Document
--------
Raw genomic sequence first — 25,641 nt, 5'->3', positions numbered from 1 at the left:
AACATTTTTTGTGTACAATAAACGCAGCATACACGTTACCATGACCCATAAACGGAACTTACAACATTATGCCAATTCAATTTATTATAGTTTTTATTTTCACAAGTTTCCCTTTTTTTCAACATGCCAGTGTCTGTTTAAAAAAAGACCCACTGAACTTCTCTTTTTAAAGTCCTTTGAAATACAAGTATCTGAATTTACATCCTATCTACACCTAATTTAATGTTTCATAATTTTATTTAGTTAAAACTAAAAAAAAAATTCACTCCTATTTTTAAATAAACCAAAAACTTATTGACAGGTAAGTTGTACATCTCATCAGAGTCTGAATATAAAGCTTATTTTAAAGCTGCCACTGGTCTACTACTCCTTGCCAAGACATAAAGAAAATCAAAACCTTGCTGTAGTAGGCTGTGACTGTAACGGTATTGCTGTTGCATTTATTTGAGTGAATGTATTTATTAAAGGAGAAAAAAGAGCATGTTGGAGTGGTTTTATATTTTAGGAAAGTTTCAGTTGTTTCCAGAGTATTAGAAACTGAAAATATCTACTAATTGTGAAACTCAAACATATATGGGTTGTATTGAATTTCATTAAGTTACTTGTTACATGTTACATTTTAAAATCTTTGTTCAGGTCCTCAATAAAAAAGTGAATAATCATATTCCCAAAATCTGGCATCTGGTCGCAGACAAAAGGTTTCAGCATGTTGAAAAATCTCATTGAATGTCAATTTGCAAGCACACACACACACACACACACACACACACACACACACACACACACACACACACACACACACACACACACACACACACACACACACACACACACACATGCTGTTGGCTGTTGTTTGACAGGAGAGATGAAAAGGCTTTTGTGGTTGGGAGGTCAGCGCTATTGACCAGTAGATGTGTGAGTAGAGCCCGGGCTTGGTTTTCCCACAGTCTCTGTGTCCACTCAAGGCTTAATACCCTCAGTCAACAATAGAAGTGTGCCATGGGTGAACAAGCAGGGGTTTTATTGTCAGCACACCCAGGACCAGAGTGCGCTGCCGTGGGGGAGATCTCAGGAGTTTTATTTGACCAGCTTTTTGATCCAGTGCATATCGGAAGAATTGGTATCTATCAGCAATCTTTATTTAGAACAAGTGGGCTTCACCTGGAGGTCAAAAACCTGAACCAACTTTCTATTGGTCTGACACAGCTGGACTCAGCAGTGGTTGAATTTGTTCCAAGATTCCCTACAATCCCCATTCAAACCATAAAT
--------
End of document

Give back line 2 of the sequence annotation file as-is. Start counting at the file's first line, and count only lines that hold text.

AACATTTTTTGTGTACAATAAACGCAGCATACACGTTACCATGACCCATAAACGGAACTTACAACATTATGCCAATTCAATTTATTATAGTTTTTATTTTCACAAGTTTCCCTTTTTTTCAACATGCCAGTGTCTGTTTAAAAAAAGACCCACTGAACTTCTCTTTTTAAAGTCCTTTGAAATACAAGTATCTGAATTTACATCCTATCTACACCTAATTTAATGTTTCATAATTTTATTTAGTTAAAACTAAAAAAAAAATTCACTCCTATTTTTAAATAAACCAAAAACTTATTGACAGGTAAGTTGTACATCTCATCAGAGTCTGAATATAAAGCTTATTTTAAAGCTGCCACTGGTCTACTACTCCTTGCCAAGACATAAAGAAAATCAAAACCTTGCTGTAGTAGGCTGTGACTGTAACGGTATTGCTGTTGCATTTATTTGAGTGAATGTATTTATTAAAGGAGAAAAAAGAGCATGTTGGAGTGGTTTTATATTTTAGGAAAGTTTCAGTTGTTTCCAGAGTATTAGAAACTGAAAATATCTACTAATTGTGAAACTCAAACATATATGGGTTGTATTGAATTTCATTAAGTTACTTGTTACATGTTACATTTTAAAATCTTTGTTCAGGTCCTCAATAAAAAAGTGAATAATCATATTCCCAAAATCTGGCATCTGGTCGCAGACAAAAGGTTTCAGCATGTTGAAAAATCTCATTGAATGTCAATTTGCAAGCACACACACACACACACACACACACACACACACACACACACACACACACACACACACACACACACACACACACACACACACACACACACACACACATGCTGTTGGCTGTTGTTTGACAGGAGAGATGAAAAGGCTTTTGTGGTTGGGAGGTCAGCGCTATTGACCAGTAGATGTGTGAGTAGAGCCCGGGCTTGGTTTTCCCACAGTCTCTGTGTCCACTCAAGGCTTAATACCCTCAGTCAACAATAGAAGTGTGCCATGGGTGAACAAGCAGGGGTTTTATTGTCAGCACACCCAGGACCAGAGTGCGCTGCCGTGGGGGAGATCTCAGGAGTTTTATTTGACCAGCTTTTTGATCCAGTGCATATCGGAAGAATTGGTATCTATCAGCAATCTTTATTTAGAACAAGTGGGCTTCACCTGGAGGTCAAAAACCTGAACCAACTTTCTATTGGTCTGACACAGCTGGACTCAGCAGTGGTTGAATTTGTTCCAAGATTCCCTACAATCCCCATTCAAACCATAAAT